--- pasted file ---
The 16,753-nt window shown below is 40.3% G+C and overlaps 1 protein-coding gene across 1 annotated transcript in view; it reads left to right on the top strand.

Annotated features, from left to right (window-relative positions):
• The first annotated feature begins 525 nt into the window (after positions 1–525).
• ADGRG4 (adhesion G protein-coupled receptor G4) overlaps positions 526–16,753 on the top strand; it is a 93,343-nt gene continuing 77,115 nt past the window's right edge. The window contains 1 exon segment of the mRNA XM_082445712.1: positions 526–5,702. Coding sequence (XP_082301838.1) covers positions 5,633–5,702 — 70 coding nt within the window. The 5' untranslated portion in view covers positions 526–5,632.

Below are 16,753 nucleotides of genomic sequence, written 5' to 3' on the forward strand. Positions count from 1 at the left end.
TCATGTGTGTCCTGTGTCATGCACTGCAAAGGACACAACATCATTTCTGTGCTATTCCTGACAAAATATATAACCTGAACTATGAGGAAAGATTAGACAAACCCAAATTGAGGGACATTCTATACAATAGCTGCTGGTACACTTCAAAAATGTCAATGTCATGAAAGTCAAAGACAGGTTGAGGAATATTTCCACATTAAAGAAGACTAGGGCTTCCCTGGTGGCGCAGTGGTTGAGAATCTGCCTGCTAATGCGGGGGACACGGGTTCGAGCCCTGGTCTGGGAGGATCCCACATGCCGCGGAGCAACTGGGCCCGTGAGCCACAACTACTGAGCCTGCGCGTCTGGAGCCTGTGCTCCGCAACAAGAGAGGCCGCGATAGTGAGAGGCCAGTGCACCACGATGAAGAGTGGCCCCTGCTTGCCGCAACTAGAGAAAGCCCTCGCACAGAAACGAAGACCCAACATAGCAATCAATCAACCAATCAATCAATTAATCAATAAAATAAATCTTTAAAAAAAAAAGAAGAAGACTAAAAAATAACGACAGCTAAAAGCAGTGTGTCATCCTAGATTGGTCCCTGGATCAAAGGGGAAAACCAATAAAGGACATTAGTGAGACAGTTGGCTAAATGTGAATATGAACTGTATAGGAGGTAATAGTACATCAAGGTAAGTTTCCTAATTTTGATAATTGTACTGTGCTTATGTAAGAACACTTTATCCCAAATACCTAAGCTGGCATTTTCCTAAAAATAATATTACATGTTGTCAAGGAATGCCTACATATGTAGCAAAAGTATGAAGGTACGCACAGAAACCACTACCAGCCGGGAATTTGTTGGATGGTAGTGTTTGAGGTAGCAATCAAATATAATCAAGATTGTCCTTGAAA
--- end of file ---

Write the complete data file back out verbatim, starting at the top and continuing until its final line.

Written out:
The 16,753-nt window shown below is 40.3% G+C and overlaps 1 protein-coding gene across 1 annotated transcript in view; it reads left to right on the top strand.

Annotated features, from left to right (window-relative positions):
• The first annotated feature begins 525 nt into the window (after positions 1–525).
• ADGRG4 (adhesion G protein-coupled receptor G4) overlaps positions 526–16,753 on the top strand; it is a 93,343-nt gene continuing 77,115 nt past the window's right edge. The window contains 1 exon segment of the mRNA XM_082445712.1: positions 526–5,702. Coding sequence (XP_082301838.1) covers positions 5,633–5,702 — 70 coding nt within the window. The 5' untranslated portion in view covers positions 526–5,632.

Below are 16,753 nucleotides of genomic sequence, written 5' to 3' on the forward strand. Positions count from 1 at the left end.
TCATGTGTGTCCTGTGTCATGCACTGCAAAGGACACAACATCATTTCTGTGCTATTCCTGACAAAATATATAACCTGAACTATGAGGAAAGATTAGACAAACCCAAATTGAGGGACATTCTATACAATAGCTGCTGGTACACTTCAAAAATGTCAATGTCATGAAAGTCAAAGACAGGTTGAGGAATATTTCCACATTAAAGAAGACTAGGGCTTCCCTGGTGGCGCAGTGGTTGAGAATCTGCCTGCTAATGCGGGGGACACGGGTTCGAGCCCTGGTCTGGGAGGATCCCACATGCCGCGGAGCAACTGGGCCCGTGAGCCACAACTACTGAGCCTGCGCGTCTGGAGCCTGTGCTCCGCAACAAGAGAGGCCGCGATAGTGAGAGGCCAGTGCACCACGATGAAGAGTGGCCCCTGCTTGCCGCAACTAGAGAAAGCCCTCGCACAGAAACGAAGACCCAACATAGCAATCAATCAACCAATCAATCAATTAATCAATAAAATAAATCTTTAAAAAAAAAAGAAGAAGACTAAAAAATAACGACAGCTAAAAGCAGTGTGTCATCCTAGATTGGTCCCTGGATCAAAGGGGAAAACCAATAAAGGACATTAGTGAGACAGTTGGCTAAATGTGAATATGAACTGTATAGGAGGTAATAGTACATCAAGGTAAGTTTCCTAATTTTGATAATTGTACTGTGCTTATGTAAGAACACTTTATCCCAAATACCTAAGCTGGCATTTTCCTAAAAATAATATTACATGTTGTCAAGGAATGCCTACATATGTAGCAAAAGTATGAAGGTACGCACAGAAACCACTACCAGCCGGGAATTTGTTGGATGGTAGTGTTTGAGGTAGCAATCAAATATAATCAAGATTGTCCTTGAAA